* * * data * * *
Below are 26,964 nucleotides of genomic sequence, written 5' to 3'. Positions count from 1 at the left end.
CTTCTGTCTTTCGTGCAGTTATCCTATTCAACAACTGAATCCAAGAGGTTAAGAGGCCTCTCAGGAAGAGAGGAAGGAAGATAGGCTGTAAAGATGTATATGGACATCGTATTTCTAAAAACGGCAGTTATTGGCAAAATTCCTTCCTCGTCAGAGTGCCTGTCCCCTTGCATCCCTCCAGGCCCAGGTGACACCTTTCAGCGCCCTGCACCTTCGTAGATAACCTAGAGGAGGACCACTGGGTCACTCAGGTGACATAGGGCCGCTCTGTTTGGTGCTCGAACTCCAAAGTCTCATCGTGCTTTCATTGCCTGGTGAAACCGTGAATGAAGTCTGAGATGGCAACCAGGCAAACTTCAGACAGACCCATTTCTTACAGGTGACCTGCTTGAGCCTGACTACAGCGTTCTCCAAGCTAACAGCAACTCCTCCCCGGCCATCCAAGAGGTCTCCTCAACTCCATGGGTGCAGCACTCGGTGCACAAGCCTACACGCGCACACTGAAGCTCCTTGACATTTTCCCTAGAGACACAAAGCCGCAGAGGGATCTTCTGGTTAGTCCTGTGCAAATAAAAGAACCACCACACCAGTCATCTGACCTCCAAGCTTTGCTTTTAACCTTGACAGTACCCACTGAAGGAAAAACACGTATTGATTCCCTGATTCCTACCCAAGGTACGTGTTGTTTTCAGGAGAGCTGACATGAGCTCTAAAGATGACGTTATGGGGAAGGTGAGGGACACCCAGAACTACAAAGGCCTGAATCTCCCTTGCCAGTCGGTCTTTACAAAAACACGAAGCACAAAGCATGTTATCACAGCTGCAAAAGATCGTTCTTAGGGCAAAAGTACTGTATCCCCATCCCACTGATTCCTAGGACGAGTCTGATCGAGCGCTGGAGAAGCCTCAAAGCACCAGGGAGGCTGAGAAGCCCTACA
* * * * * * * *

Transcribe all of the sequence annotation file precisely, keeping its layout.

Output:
Below are 26,964 nucleotides of genomic sequence, written 5' to 3'. Positions count from 1 at the left end.
CTTCTGTCTTTCGTGCAGTTATCCTATTCAACAACTGAATCCAAGAGGTTAAGAGGCCTCTCAGGAAGAGAGGAAGGAAGATAGGCTGTAAAGATGTATATGGACATCGTATTTCTAAAAACGGCAGTTATTGGCAAAATTCCTTCCTCGTCAGAGTGCCTGTCCCCTTGCATCCCTCCAGGCCCAGGTGACACCTTTCAGCGCCCTGCACCTTCGTAGATAACCTAGAGGAGGACCACTGGGTCACTCAGGTGACATAGGGCCGCTCTGTTTGGTGCTCGAACTCCAAAGTCTCATCGTGCTTTCATTGCCTGGTGAAACCGTGAATGAAGTCTGAGATGGCAACCAGGCAAACTTCAGACAGACCCATTTCTTACAGGTGACCTGCTTGAGCCTGACTACAGCGTTCTCCAAGCTAACAGCAACTCCTCCCCGGCCATCCAAGAGGTCTCCTCAACTCCATGGGTGCAGCACTCGGTGCACAAGCCTACACGCGCACACTGAAGCTCCTTGACATTTTCCCTAGAGACACAAAGCCGCAGAGGGATCTTCTGGTTAGTCCTGTGCAAATAAAAGAACCACCACACCAGTCATCTGACCTCCAAGCTTTGCTTTTAACCTTGACAGTACCCACTGAAGGAAAAACACGTATTGATTCCCTGATTCCTACCCAAGGTACGTGTTGTTTTCAGGAGAGCTGACATGAGCTCTAAAGATGACGTTATGGGGAAGGTGAGGGACACCCAGAACTACAAAGGCCTGAATCTCCCTTGCCAGTCGGTCTTTACAAAAACACGAAGCACAAAGCATGTTATCACAGCTGCAAAAGATCGTTCTTAGGGCAAAAGTACTGTATCCCCATCCCACTGATTCCTAGGACGAGTCTGATCGAGCGCTGGAGAAGCCTCAAAGCACCAGGGAGGCTGAGAAGCCCTACA